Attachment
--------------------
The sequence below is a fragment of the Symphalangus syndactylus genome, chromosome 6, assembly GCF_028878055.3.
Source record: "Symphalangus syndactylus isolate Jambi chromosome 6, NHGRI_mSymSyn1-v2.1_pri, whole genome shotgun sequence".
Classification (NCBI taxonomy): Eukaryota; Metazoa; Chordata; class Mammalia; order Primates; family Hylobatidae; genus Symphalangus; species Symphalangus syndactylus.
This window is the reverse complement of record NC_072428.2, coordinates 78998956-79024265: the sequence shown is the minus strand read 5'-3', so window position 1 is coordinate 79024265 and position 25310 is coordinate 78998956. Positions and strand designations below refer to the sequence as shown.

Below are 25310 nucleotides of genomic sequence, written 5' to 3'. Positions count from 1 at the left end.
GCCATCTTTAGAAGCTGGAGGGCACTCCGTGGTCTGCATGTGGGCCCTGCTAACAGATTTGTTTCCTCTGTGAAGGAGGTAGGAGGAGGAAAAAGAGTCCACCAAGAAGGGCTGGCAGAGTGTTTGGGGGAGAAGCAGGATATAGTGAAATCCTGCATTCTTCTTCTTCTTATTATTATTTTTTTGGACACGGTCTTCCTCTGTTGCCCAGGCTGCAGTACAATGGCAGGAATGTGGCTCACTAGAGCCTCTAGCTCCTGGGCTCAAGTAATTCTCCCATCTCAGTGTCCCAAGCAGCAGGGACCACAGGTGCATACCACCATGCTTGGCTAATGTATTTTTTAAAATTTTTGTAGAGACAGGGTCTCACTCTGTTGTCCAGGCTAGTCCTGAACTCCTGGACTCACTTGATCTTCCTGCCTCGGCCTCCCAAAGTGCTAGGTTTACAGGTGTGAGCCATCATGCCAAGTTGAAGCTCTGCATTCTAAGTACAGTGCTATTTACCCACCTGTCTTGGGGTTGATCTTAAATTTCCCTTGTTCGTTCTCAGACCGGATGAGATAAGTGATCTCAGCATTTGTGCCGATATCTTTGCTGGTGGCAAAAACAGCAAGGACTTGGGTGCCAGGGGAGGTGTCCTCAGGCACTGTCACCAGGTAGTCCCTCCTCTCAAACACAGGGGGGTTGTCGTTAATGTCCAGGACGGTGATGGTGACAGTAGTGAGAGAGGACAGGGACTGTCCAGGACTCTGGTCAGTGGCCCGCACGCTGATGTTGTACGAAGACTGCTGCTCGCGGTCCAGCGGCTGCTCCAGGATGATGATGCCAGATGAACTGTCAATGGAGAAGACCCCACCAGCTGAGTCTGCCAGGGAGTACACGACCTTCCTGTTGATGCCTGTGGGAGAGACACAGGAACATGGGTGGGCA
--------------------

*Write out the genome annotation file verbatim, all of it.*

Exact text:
The sequence below is a fragment of the Symphalangus syndactylus genome, chromosome 6, assembly GCF_028878055.3.
Source record: "Symphalangus syndactylus isolate Jambi chromosome 6, NHGRI_mSymSyn1-v2.1_pri, whole genome shotgun sequence".
Classification (NCBI taxonomy): Eukaryota; Metazoa; Chordata; class Mammalia; order Primates; family Hylobatidae; genus Symphalangus; species Symphalangus syndactylus.
This window is the reverse complement of record NC_072428.2, coordinates 78998956-79024265: the sequence shown is the minus strand read 5'-3', so window position 1 is coordinate 79024265 and position 25310 is coordinate 78998956. Positions and strand designations below refer to the sequence as shown.

Below are 25310 nucleotides of genomic sequence, written 5' to 3'. Positions count from 1 at the left end.
GCCATCTTTAGAAGCTGGAGGGCACTCCGTGGTCTGCATGTGGGCCCTGCTAACAGATTTGTTTCCTCTGTGAAGGAGGTAGGAGGAGGAAAAAGAGTCCACCAAGAAGGGCTGGCAGAGTGTTTGGGGGAGAAGCAGGATATAGTGAAATCCTGCATTCTTCTTCTTCTTATTATTATTTTTTTGGACACGGTCTTCCTCTGTTGCCCAGGCTGCAGTACAATGGCAGGAATGTGGCTCACTAGAGCCTCTAGCTCCTGGGCTCAAGTAATTCTCCCATCTCAGTGTCCCAAGCAGCAGGGACCACAGGTGCATACCACCATGCTTGGCTAATGTATTTTTTAAAATTTTTGTAGAGACAGGGTCTCACTCTGTTGTCCAGGCTAGTCCTGAACTCCTGGACTCACTTGATCTTCCTGCCTCGGCCTCCCAAAGTGCTAGGTTTACAGGTGTGAGCCATCATGCCAAGTTGAAGCTCTGCATTCTAAGTACAGTGCTATTTACCCACCTGTCTTGGGGTTGATCTTAAATTTCCCTTGTTCGTTCTCAGACCGGATGAGATAAGTGATCTCAGCATTTGTGCCGATATCTTTGCTGGTGGCAAAAACAGCAAGGACTTGGGTGCCAGGGGAGGTGTCCTCAGGCACTGTCACCAGGTAGTCCCTCCTCTCAAACACAGGGGGGTTGTCGTTAATGTCCAGGACGGTGATGGTGACAGTAGTGAGAGAGGACAGGGACTGTCCAGGACTCTGGTCAGTGGCCCGCACGCTGATGTTGTACGAAGACTGCTGCTCGCGGTCCAGCGGCTGCTCCAGGATGATGATGCCAGATGAACTGTCAATGGAGAAGACCCCACCAGCTGAGTCTGCCAGGGAGTACACGACCTTCCTGTTGATGCCTGTGGGAGAGACACAGGAACATGGGTGGGCA